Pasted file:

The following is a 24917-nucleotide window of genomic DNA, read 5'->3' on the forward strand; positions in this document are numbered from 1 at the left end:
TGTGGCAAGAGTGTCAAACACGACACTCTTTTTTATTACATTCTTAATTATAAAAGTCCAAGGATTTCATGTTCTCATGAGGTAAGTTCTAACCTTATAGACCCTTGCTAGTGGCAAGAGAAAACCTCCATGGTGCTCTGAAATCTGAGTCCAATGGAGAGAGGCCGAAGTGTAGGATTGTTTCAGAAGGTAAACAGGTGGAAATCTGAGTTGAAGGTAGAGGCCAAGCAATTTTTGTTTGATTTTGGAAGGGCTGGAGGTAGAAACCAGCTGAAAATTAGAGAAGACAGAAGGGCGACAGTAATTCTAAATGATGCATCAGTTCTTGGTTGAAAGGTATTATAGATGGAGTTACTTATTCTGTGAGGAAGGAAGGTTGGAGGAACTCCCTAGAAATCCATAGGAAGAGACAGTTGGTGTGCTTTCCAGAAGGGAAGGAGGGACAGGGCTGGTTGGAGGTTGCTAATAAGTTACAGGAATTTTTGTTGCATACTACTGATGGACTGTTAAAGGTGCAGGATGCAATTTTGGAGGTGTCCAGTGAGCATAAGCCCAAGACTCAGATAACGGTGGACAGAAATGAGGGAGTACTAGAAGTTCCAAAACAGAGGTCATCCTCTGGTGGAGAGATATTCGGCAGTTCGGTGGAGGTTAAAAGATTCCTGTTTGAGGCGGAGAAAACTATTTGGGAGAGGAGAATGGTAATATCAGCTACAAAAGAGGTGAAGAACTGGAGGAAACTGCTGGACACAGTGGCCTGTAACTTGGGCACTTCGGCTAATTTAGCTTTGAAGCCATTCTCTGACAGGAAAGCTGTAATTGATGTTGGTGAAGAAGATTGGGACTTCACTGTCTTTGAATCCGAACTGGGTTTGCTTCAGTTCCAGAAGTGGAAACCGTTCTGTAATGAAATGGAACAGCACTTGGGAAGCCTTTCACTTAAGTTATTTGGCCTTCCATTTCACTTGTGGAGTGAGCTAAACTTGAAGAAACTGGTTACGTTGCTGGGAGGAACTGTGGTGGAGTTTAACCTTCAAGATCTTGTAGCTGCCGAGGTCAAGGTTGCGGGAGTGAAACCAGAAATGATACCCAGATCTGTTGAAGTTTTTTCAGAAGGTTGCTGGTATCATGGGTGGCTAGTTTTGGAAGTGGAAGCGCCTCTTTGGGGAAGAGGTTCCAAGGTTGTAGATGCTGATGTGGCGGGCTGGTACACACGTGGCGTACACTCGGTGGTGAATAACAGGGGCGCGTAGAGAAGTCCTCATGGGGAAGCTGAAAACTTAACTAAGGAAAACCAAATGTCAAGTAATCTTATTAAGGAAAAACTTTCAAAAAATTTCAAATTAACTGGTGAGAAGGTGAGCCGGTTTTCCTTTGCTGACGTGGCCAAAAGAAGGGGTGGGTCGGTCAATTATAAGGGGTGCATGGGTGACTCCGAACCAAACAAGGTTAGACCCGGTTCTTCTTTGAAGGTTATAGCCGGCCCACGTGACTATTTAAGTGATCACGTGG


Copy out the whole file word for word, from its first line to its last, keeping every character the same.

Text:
The following is a 24917-nucleotide window of genomic DNA, read 5'->3' on the forward strand; positions in this document are numbered from 1 at the left end:
TGTGGCAAGAGTGTCAAACACGACACTCTTTTTTATTACATTCTTAATTATAAAAGTCCAAGGATTTCATGTTCTCATGAGGTAAGTTCTAACCTTATAGACCCTTGCTAGTGGCAAGAGAAAACCTCCATGGTGCTCTGAAATCTGAGTCCAATGGAGAGAGGCCGAAGTGTAGGATTGTTTCAGAAGGTAAACAGGTGGAAATCTGAGTTGAAGGTAGAGGCCAAGCAATTTTTGTTTGATTTTGGAAGGGCTGGAGGTAGAAACCAGCTGAAAATTAGAGAAGACAGAAGGGCGACAGTAATTCTAAATGATGCATCAGTTCTTGGTTGAAAGGTATTATAGATGGAGTTACTTATTCTGTGAGGAAGGAAGGTTGGAGGAACTCCCTAGAAATCCATAGGAAGAGACAGTTGGTGTGCTTTCCAGAAGGGAAGGAGGGACAGGGCTGGTTGGAGGTTGCTAATAAGTTACAGGAATTTTTGTTGCATACTACTGATGGACTGTTAAAGGTGCAGGATGCAATTTTGGAGGTGTCCAGTGAGCATAAGCCCAAGACTCAGATAACGGTGGACAGAAATGAGGGAGTACTAGAAGTTCCAAAACAGAGGTCATCCTCTGGTGGAGAGATATTCGGCAGTTCGGTGGAGGTTAAAAGATTCCTGTTTGAGGCGGAGAAAACTATTTGGGAGAGGAGAATGGTAATATCAGCTACAAAAGAGGTGAAGAACTGGAGGAAACTGCTGGACACAGTGGCCTGTAACTTGGGCACTTCGGCTAATTTAGCTTTGAAGCCATTCTCTGACAGGAAAGCTGTAATTGATGTTGGTGAAGAAGATTGGGACTTCACTGTCTTTGAATCCGAACTGGGTTTGCTTCAGTTCCAGAAGTGGAAACCGTTCTGTAATGAAATGGAACAGCACTTGGGAAGCCTTTCACTTAAGTTATTTGGCCTTCCATTTCACTTGTGGAGTGAGCTAAACTTGAAGAAACTGGTTACGTTGCTGGGAGGAACTGTGGTGGAGTTTAACCTTCAAGATCTTGTAGCTGCCGAGGTCAAGGTTGCGGGAGTGAAACCAGAAATGATACCCAGATCTGTTGAAGTTTTTTCAGAAGGTTGCTGGTATCATGGGTGGCTAGTTTTGGAAGTGGAAGCGCCTCTTTGGGGAAGAGGTTCCAAGGTTGTAGATGCTGATGTGGCGGGCTGGTACACACGTGGCGTACACTCGGTGGTGAATAACAGGGGCGCGTAGAGAAGTCCTCATGGGGAAGCTGAAAACTTAACTAAGGAAAACCAAATGTCAAGTAATCTTATTAAGGAAAAACTTTCAAAAAATTTCAAATTAACTGGTGAGAAGGTGAGCCGGTTTTCCTTTGCTGACGTGGCCAAAAGAAGGGGTGGGTCGGTCAATTATAAGGGGTGCATGGGTGACTCCGAACCAAACAAGGTTAGACCCGGTTCTTCTTTGAAGGTTATAGCCGGCCCACGTGACTATTTAAGTGATCACGTGG